Okay, this is a shameless attempt to combine several distinct topics in a single post. First, John Updike. Certainly one of the most versatile figures in American literary history, prolific in all genres; stories, novels, poetry (mostly light, often bawdy), and criticism, scads of criticism, on literature, on art, on politics. There is no one like him today (though perhaps Joyce Carol Oates comes close), and its hard to think of anyone approaching his talents as a generalist, and he is up there with any of the great literary generalists, from Pushkin and Goethe to Henry James. And like Haydn’s 104 symphonies, what was impressive about Updike’s work was not just its quantity, but its quality, with a limpid and precise prose style that always made me think of Nabokov. I wasn’t a particularly avid reader of his fiction—I suppose I read about 8 to 10 of his novels—but I loved his criticism, and his abundant powers of critical sympathy with writers who were very different from himself; I can’t tell you how many books I placed on my “let’s try to read this one” list after reading a review. He has been a part of my intellectual life for as long as I can remember, and he will be greatly missed. James Wollcott’s hilarious and trenchant review of Updike’s latest Eastwick novel in a recent issue of the London Review of Books is worth retrieving on-line.
Topic two: One of the most striking aspects of Updike’s career is that, as far as I know, he never held a university position. He was just a writer, free and unattached. And one of the things that troubles me about the new bailout package, through the House with nary a GOP vote, for all of Obama’s bipartisanizings, is how much of the money is going to support institutional education, $150 billion of the $850 billion packages. Don’t get me wrong, schools, from K to 12, and from 13 to Ph.D seminars, are all great things, and all worthy of being supported. But what was so striking about the analogous New Deal programs is the extent to which they both supported existing institutions while at the same time creating new ones, like the WPA projects for writers and artists. I would love to see new kinds of support for scholars outside of the academy—employing historians to create new on-line state encyclopedias, a national gazetteer, an oral history corps. Given the dangerous situation journalism is facing, a national reporter’s project would be a wonderful idea, giving journalists a place to research and write important stories outside of the context of the shrinking resources of the great metropolitan dailies. As with the New Deal, we have a chance to rethink our cultural institutions, and I would hate to see all the money simply gobbled up by the insatiable financial appetites and perpetually open maws of our bigger colleges and universities.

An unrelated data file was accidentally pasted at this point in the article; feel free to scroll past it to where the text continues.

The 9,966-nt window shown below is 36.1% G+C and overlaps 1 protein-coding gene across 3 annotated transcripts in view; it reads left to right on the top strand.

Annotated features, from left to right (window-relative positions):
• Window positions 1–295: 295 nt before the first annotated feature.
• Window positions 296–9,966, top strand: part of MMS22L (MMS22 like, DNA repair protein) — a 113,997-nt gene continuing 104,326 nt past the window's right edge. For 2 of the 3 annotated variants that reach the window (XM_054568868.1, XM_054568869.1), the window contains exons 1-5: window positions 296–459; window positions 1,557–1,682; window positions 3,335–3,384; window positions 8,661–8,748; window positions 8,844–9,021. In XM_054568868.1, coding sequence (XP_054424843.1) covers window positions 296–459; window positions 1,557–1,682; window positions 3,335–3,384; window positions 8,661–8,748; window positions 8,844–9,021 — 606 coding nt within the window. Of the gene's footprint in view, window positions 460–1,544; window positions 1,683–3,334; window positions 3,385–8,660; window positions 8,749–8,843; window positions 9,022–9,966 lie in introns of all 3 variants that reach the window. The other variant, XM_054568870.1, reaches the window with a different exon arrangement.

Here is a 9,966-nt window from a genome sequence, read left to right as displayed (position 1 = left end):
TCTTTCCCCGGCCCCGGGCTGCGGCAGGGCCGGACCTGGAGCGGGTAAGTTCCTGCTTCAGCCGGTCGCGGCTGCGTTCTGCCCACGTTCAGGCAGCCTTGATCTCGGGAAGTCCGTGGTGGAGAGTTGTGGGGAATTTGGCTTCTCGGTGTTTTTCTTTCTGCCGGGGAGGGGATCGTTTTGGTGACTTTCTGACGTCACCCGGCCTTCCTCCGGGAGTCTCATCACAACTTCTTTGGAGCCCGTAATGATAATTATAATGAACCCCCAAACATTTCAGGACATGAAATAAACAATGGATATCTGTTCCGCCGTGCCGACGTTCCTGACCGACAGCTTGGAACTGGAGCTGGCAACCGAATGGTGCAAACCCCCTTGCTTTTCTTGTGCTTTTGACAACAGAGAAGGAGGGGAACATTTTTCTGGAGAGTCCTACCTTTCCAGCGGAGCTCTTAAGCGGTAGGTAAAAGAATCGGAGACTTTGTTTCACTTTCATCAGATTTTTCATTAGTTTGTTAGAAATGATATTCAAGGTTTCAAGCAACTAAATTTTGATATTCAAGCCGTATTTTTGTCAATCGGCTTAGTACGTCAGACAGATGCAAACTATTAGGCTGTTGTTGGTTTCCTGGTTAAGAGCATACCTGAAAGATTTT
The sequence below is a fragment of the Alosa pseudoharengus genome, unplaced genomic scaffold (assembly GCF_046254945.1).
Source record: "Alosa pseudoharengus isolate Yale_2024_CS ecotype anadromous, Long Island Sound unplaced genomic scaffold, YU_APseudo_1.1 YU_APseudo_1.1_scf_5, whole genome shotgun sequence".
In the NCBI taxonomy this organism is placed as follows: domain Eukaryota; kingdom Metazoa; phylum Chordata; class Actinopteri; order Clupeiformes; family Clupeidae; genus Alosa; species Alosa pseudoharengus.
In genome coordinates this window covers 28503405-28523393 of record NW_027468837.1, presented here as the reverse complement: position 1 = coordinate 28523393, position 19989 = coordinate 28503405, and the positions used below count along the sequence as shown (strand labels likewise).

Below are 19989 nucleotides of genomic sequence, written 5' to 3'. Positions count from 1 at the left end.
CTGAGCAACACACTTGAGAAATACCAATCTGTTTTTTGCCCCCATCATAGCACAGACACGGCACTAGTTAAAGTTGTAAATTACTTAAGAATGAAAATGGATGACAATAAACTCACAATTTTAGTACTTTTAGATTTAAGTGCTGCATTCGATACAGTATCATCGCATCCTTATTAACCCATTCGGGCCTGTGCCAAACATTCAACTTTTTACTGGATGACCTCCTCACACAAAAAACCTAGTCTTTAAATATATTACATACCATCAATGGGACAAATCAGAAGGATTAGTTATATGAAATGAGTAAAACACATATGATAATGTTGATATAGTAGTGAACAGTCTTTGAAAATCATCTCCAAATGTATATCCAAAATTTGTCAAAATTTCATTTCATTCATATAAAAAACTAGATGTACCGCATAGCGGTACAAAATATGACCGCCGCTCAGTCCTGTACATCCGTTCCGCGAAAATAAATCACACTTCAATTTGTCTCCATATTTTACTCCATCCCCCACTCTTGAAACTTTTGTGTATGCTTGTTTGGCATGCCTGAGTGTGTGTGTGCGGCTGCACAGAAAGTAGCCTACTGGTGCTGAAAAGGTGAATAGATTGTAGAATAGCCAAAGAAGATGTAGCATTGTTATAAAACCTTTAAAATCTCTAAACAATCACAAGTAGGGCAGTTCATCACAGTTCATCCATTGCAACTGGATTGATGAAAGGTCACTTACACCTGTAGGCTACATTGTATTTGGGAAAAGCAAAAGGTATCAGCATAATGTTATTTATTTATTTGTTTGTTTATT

This leads somewhat indirectly to topic three, another admonition on the creeping Obaian pusillanimity. Please, no “bad bank!” Certainly no bad bank where 1) the government overpays for assets, and 2) the banks are then freed to give their executives bonuses and eschew lending, under the unwatchful eye of federal regulators. Geithner needs to recognize he no longer works for the New York Fed. I can only hope the stories that the Treasury Department will avoid nationalization are not true. What needs to happen is that 1) the government buys the toxic assets for what they are worth, which is next to nothing 2) the banks fail, 3) the government takes them over, and manages them as prudently as possible, until, either a) the banks are recapitalized as private companies, or b) the First National Bank remains the First Nationalized Bank, or c) some combination therein. (This is what we did during the S & L crisis.) Taking over the banking system will be cheaper than the $3 to $4 trillion some observers are predicting it would take to keep the private banking system a going concern, and I see no reason to doubt that a government run banking would be at least as efficient (or at least no less inefficient) that our current crop of crappy capitalists. And if there is anyone who should have been around to capture and anatomize this current mood of middle class angst and foreboding, damn it, it should have been John Updike.